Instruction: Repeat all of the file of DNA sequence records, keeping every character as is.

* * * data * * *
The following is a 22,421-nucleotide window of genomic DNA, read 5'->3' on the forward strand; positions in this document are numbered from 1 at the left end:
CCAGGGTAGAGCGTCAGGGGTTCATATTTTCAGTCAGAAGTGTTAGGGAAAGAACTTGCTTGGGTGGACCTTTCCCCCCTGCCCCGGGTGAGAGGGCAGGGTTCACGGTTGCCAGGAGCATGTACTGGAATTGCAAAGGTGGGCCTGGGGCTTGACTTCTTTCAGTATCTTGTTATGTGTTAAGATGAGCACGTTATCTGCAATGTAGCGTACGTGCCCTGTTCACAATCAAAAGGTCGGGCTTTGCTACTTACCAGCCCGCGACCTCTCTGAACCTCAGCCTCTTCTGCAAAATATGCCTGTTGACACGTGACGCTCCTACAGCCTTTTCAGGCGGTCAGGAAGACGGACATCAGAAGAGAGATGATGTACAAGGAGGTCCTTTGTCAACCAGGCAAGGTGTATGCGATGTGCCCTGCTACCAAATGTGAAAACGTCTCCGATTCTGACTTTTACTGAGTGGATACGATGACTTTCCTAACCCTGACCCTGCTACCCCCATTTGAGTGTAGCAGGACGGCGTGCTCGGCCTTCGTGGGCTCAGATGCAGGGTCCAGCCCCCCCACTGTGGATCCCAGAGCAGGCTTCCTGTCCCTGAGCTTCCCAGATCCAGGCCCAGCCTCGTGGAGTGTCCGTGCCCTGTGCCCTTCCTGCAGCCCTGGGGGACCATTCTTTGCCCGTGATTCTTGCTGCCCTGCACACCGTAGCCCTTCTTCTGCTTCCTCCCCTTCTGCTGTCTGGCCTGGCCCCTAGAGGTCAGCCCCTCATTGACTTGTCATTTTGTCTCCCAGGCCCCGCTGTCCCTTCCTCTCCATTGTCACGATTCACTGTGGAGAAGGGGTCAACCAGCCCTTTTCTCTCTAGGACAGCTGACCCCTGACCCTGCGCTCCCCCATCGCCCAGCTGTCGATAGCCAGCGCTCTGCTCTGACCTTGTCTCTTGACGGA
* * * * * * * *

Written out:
The following is a 22,421-nucleotide window of genomic DNA, read 5'->3' on the forward strand; positions in this document are numbered from 1 at the left end:
CCAGGGTAGAGCGTCAGGGGTTCATATTTTCAGTCAGAAGTGTTAGGGAAAGAACTTGCTTGGGTGGACCTTTCCCCCCTGCCCCGGGTGAGAGGGCAGGGTTCACGGTTGCCAGGAGCATGTACTGGAATTGCAAAGGTGGGCCTGGGGCTTGACTTCTTTCAGTATCTTGTTATGTGTTAAGATGAGCACGTTATCTGCAATGTAGCGTACGTGCCCTGTTCACAATCAAAAGGTCGGGCTTTGCTACTTACCAGCCCGCGACCTCTCTGAACCTCAGCCTCTTCTGCAAAATATGCCTGTTGACACGTGACGCTCCTACAGCCTTTTCAGGCGGTCAGGAAGACGGACATCAGAAGAGAGATGATGTACAAGGAGGTCCTTTGTCAACCAGGCAAGGTGTATGCGATGTGCCCTGCTACCAAATGTGAAAACGTCTCCGATTCTGACTTTTACTGAGTGGATACGATGACTTTCCTAACCCTGACCCTGCTACCCCCATTTGAGTGTAGCAGGACGGCGTGCTCGGCCTTCGTGGGCTCAGATGCAGGGTCCAGCCCCCCCACTGTGGATCCCAGAGCAGGCTTCCTGTCCCTGAGCTTCCCAGATCCAGGCCCAGCCTCGTGGAGTGTCCGTGCCCTGTGCCCTTCCTGCAGCCCTGGGGGACCATTCTTTGCCCGTGATTCTTGCTGCCCTGCACACCGTAGCCCTTCTTCTGCTTCCTCCCCTTCTGCTGTCTGGCCTGGCCCCTAGAGGTCAGCCCCTCATTGACTTGTCATTTTGTCTCCCAGGCCCCGCTGTCCCTTCCTCTCCATTGTCACGATTCACTGTGGAGAAGGGGTCAACCAGCCCTTTTCTCTCTAGGACAGCTGACCCCTGACCCTGCGCTCCCCCATCGCCCAGCTGTCGATAGCCAGCGCTCTGCTCTGACCTTGTCTCTTGACGGA